Nearly half of American adults believe the "state of moral values" in the United States is poor, yet there is a stark partisan divide on the issue, according to a new Gallup survey.
The poll of 1,016 adults was released on June 16 and found that 47 percent of adults rate the state of moral values as poor, 37 percent as "only fair" and 15 percent as "good." Only 1 percent of Americans say the state of moral values in the U.S. today is "excellent."
Although the 47 percent who answered "poor" matches the 2019 reading and is similar to the 2017 finding, the newest survey found a wide gap between Republicans and Democrats on the issue.
An all-time high of 66 percent of Republicans say the state of moral values is poor, compared to 30 percent of Democrats who answered that way.
Only seven percent of Republicans rate the state of moral affairs as excellent or good, while 22 percent of Democrats answered that way.
"Americans have long been dismayed by the state of moral values in the country," Gallup's Lydia Saad wrote in an online analysis. "... But partisan shifts suggest that the transfer of power in Washington has had a stronger than usual effect on how partisans perceive the country's moral compass, with Democrats now the most optimistic they have been in two decades and Republicans the least."
Meanwhile, 67 percent of Americans say they believe the state of moral values is getting worse, while 28 percent say they are getting better. Here, too, there are major political divides, with 92 percent of Republicans but 49 percent of Democrats saying moral values are getting worse. Only seven percent of Republicans say moral values are getting better; for Democrats, it's 46 percent.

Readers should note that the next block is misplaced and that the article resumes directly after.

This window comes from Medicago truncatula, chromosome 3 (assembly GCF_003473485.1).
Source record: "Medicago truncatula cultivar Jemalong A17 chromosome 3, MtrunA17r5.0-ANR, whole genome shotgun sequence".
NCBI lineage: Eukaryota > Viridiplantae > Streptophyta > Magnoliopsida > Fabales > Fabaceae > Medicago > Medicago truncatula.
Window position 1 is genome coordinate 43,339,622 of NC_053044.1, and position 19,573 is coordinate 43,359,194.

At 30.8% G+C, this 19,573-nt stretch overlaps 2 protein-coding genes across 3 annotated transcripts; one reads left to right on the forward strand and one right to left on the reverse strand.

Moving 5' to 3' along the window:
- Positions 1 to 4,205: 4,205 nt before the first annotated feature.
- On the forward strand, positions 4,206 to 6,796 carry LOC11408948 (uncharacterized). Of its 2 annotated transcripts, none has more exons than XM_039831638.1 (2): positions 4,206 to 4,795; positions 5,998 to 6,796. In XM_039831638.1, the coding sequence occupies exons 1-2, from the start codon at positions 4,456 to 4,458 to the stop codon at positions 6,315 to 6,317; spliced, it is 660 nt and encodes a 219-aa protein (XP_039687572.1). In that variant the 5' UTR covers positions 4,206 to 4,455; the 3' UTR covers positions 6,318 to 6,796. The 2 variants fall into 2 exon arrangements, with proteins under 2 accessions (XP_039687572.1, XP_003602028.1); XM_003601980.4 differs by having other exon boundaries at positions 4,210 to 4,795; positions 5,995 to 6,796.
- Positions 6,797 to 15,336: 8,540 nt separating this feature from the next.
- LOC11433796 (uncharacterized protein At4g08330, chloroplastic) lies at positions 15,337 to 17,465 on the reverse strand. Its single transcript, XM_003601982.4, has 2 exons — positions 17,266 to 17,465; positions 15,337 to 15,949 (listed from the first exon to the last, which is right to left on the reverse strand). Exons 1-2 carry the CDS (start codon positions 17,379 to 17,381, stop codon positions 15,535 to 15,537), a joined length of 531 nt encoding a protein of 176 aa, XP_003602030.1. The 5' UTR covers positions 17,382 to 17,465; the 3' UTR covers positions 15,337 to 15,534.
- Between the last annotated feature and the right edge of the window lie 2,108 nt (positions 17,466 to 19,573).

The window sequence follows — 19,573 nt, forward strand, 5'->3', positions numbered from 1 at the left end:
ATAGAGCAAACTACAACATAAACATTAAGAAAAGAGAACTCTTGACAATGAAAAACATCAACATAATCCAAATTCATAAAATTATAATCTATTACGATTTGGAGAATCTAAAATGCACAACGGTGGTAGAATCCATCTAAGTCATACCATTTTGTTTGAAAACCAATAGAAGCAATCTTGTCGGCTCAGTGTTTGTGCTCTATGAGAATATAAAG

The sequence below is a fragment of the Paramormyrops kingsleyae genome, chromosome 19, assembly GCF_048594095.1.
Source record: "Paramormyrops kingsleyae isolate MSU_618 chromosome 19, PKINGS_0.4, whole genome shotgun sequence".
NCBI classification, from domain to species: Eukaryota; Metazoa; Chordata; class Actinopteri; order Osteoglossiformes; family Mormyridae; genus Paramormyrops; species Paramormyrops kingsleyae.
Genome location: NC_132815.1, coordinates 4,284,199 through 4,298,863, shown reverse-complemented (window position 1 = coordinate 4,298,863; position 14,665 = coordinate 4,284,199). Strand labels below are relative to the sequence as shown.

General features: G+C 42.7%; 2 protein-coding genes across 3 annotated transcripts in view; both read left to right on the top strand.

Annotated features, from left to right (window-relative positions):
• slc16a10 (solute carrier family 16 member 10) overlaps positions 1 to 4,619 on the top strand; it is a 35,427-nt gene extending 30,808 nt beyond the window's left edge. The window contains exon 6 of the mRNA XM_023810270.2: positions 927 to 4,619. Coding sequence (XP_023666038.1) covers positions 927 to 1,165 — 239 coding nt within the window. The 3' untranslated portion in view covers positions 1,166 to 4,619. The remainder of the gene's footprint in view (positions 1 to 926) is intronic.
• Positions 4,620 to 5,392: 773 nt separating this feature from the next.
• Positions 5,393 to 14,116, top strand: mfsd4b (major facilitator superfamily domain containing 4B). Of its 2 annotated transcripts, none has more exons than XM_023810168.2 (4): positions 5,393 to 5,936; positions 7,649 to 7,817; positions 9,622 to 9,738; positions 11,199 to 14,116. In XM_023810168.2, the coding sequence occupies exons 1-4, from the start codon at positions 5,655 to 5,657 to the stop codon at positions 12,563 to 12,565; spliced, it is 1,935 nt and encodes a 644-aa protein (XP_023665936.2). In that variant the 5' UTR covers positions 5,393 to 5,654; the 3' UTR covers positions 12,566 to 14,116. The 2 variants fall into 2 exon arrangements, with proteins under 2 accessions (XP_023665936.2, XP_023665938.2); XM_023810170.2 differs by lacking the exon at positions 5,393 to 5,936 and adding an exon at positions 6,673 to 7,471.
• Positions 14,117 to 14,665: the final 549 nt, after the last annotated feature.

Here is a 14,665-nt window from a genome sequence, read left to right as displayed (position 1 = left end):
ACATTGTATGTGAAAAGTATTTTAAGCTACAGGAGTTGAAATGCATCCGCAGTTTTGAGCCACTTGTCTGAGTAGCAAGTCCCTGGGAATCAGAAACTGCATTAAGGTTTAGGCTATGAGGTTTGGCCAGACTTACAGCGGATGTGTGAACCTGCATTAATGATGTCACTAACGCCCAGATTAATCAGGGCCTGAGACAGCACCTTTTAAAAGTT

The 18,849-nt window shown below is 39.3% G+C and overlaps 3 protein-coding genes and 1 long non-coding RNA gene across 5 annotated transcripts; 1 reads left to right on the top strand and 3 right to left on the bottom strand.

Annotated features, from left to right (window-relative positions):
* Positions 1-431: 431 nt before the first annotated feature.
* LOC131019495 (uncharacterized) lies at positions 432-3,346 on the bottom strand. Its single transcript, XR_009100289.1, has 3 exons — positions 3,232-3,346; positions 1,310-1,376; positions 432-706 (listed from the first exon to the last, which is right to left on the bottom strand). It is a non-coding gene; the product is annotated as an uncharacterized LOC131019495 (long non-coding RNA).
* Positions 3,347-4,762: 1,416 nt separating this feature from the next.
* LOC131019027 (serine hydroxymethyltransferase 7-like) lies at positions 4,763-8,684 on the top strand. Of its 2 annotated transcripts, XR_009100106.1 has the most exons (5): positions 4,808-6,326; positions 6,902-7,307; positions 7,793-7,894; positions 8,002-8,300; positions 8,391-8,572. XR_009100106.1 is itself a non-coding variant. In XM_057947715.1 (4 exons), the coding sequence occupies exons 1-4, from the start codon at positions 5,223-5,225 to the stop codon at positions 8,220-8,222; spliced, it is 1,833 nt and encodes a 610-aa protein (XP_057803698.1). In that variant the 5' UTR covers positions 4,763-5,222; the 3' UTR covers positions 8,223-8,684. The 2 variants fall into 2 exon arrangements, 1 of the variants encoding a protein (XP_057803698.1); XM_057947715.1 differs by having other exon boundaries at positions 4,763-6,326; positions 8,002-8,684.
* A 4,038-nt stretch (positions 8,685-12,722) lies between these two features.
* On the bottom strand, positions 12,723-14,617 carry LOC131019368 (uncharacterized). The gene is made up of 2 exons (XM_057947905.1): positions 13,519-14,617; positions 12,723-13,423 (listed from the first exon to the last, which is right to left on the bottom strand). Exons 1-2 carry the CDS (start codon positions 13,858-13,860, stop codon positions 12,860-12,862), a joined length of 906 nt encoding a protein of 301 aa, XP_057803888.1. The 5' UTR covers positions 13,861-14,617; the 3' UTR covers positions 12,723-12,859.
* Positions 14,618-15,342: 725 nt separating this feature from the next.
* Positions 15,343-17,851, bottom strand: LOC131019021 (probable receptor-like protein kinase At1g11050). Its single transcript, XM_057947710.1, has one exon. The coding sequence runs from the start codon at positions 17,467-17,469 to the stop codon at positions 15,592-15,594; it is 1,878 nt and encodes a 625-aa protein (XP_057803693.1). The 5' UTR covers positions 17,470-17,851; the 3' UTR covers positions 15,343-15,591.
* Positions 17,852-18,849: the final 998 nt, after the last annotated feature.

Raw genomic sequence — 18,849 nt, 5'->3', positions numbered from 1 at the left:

"Republicans' views of the state of moral values in the country have grown sharply worse over the past year, spanning the 2020 election and shift from Republican President Donald Trump to Democratic President Joe Biden," Saad wrote. "... Before now, Republicans' ratings of moral values had been worsening slowly, with no comparable surge in concern following the transfer of presidential leadership from Republican to Democratic control in 2009, nor decrease when Trump replaced Barack Obama in 2017."
The 27 percent of Republicans labeling U.S. moral values as "only fair," and the 7 percent calling them "excellent" or "good" are at record lows, Saad wrote.
Photo courtesy: Jacek Dylag/Unsplash
Michael Foust has covered the intersection of faith and news for 20 years. His stories have appeared in Baptist Press, Christianity Today, The Christian Post, the Leaf-Chronicle, the Toronto Star and the Knoxville News-Sentinel.